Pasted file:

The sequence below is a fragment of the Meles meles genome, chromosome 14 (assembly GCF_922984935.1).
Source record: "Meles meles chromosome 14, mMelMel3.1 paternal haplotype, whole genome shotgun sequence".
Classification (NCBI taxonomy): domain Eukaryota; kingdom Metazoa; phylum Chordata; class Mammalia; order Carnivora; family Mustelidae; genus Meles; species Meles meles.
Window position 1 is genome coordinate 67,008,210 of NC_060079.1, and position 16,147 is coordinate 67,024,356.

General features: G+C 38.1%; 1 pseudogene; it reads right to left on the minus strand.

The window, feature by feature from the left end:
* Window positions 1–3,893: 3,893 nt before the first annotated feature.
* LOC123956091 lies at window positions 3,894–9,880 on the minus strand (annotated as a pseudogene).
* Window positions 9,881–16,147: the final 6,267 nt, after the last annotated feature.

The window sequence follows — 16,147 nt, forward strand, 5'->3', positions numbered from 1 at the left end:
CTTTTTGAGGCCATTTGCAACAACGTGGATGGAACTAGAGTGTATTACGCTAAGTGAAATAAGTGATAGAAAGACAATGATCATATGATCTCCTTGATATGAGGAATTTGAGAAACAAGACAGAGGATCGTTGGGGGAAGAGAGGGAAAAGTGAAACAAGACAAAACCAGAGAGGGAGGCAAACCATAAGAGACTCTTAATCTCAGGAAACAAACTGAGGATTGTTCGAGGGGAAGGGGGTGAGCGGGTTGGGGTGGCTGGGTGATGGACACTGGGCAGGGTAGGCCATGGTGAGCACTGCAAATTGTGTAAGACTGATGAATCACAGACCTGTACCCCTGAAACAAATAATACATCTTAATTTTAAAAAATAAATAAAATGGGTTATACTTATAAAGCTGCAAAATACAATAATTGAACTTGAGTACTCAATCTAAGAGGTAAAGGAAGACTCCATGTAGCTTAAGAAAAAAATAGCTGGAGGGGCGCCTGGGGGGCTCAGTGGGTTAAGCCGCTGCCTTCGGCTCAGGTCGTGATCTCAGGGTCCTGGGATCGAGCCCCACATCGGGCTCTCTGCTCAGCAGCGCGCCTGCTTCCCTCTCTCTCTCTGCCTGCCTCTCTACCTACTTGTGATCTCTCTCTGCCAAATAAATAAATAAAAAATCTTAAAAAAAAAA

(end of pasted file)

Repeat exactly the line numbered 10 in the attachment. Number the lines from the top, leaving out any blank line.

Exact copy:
The window sequence follows — 16,147 nt, forward strand, 5'->3', positions numbered from 1 at the left end: